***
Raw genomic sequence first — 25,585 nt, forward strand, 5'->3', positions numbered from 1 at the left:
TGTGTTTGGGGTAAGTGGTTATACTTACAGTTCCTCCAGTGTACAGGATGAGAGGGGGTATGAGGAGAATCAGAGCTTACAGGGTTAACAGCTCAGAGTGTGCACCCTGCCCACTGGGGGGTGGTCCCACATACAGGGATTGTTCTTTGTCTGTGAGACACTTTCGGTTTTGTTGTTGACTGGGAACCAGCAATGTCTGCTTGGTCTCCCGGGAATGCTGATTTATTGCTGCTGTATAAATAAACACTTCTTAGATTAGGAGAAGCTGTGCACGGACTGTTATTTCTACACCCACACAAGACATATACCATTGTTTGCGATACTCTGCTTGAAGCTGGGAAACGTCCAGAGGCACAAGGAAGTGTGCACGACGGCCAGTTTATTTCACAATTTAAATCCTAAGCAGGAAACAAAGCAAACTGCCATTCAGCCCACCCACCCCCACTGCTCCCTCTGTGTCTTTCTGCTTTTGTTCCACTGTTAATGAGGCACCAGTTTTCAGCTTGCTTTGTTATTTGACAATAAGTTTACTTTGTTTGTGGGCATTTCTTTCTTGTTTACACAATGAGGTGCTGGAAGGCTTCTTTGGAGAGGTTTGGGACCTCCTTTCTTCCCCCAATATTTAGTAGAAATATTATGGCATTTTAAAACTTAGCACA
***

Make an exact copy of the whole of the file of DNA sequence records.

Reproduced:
Raw genomic sequence first — 25,585 nt, forward strand, 5'->3', positions numbered from 1 at the left:
TGTGTTTGGGGTAAGTGGTTATACTTACAGTTCCTCCAGTGTACAGGATGAGAGGGGGTATGAGGAGAATCAGAGCTTACAGGGTTAACAGCTCAGAGTGTGCACCCTGCCCACTGGGGGGTGGTCCCACATACAGGGATTGTTCTTTGTCTGTGAGACACTTTCGGTTTTGTTGTTGACTGGGAACCAGCAATGTCTGCTTGGTCTCCCGGGAATGCTGATTTATTGCTGCTGTATAAATAAACACTTCTTAGATTAGGAGAAGCTGTGCACGGACTGTTATTTCTACACCCACACAAGACATATACCATTGTTTGCGATACTCTGCTTGAAGCTGGGAAACGTCCAGAGGCACAAGGAAGTGTGCACGACGGCCAGTTTATTTCACAATTTAAATCCTAAGCAGGAAACAAAGCAAACTGCCATTCAGCCCACCCACCCCCACTGCTCCCTCTGTGTCTTTCTGCTTTTGTTCCACTGTTAATGAGGCACCAGTTTTCAGCTTGCTTTGTTATTTGACAATAAGTTTACTTTGTTTGTGGGCATTTCTTTCTTGTTTACACAATGAGGTGCTGGAAGGCTTCTTTGGAGAGGTTTGGGACCTCCTTTCTTCCCCCAATATTTAGTAGAAATATTATGGCATTTTAAAACTTAGCACA